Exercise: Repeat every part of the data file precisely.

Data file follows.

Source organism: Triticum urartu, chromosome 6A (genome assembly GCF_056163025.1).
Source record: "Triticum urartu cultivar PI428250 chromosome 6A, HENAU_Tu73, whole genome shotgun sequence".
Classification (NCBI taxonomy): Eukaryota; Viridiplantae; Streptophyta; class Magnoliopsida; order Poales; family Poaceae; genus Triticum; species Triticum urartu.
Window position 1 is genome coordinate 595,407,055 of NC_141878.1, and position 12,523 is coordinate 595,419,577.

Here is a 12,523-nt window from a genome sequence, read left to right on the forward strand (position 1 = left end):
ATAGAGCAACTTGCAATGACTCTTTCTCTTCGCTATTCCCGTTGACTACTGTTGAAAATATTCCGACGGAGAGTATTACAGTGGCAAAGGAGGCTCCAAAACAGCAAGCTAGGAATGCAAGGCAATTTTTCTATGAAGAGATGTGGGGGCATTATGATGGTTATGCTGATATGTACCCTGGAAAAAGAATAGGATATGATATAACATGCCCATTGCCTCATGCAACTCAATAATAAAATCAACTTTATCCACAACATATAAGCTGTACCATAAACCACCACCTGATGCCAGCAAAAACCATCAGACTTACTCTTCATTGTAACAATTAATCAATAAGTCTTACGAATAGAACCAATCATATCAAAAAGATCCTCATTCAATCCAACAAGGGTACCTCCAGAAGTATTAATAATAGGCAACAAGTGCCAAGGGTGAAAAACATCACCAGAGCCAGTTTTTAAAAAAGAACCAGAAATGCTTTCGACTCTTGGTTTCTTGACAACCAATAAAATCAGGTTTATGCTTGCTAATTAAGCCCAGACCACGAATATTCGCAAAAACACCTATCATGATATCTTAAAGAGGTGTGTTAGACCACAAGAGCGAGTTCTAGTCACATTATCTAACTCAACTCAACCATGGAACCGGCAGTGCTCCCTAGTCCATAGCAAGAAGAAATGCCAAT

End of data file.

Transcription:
Source organism: Triticum urartu, chromosome 6A (genome assembly GCF_056163025.1).
Source record: "Triticum urartu cultivar PI428250 chromosome 6A, HENAU_Tu73, whole genome shotgun sequence".
Classification (NCBI taxonomy): Eukaryota; Viridiplantae; Streptophyta; class Magnoliopsida; order Poales; family Poaceae; genus Triticum; species Triticum urartu.
Window position 1 is genome coordinate 595,407,055 of NC_141878.1, and position 12,523 is coordinate 595,419,577.

Here is a 12,523-nt window from a genome sequence, read left to right on the forward strand (position 1 = left end):
ATAGAGCAACTTGCAATGACTCTTTCTCTTCGCTATTCCCGTTGACTACTGTTGAAAATATTCCGACGGAGAGTATTACAGTGGCAAAGGAGGCTCCAAAACAGCAAGCTAGGAATGCAAGGCAATTTTTCTATGAAGAGATGTGGGGGCATTATGATGGTTATGCTGATATGTACCCTGGAAAAAGAATAGGATATGATATAACATGCCCATTGCCTCATGCAACTCAATAATAAAATCAACTTTATCCACAACATATAAGCTGTACCATAAACCACCACCTGATGCCAGCAAAAACCATCAGACTTACTCTTCATTGTAACAATTAATCAATAAGTCTTACGAATAGAACCAATCATATCAAAAAGATCCTCATTCAATCCAACAAGGGTACCTCCAGAAGTATTAATAATAGGCAACAAGTGCCAAGGGTGAAAAACATCACCAGAGCCAGTTTTTAAAAAAGAACCAGAAATGCTTTCGACTCTTGGTTTCTTGACAACCAATAAAATCAGGTTTATGCTTGCTAATTAAGCCCAGACCACGAATATTCGCAAAAACACCTATCATGATATCTTAAAGAGGTGTGTTAGACCACAAGAGCGAGTTCTAGTCACATTATCTAACTCAACTCAACCATGGAACCGGCAGTGCTCCCTAGTCCATAGCAAGAAGAAATGCCAAT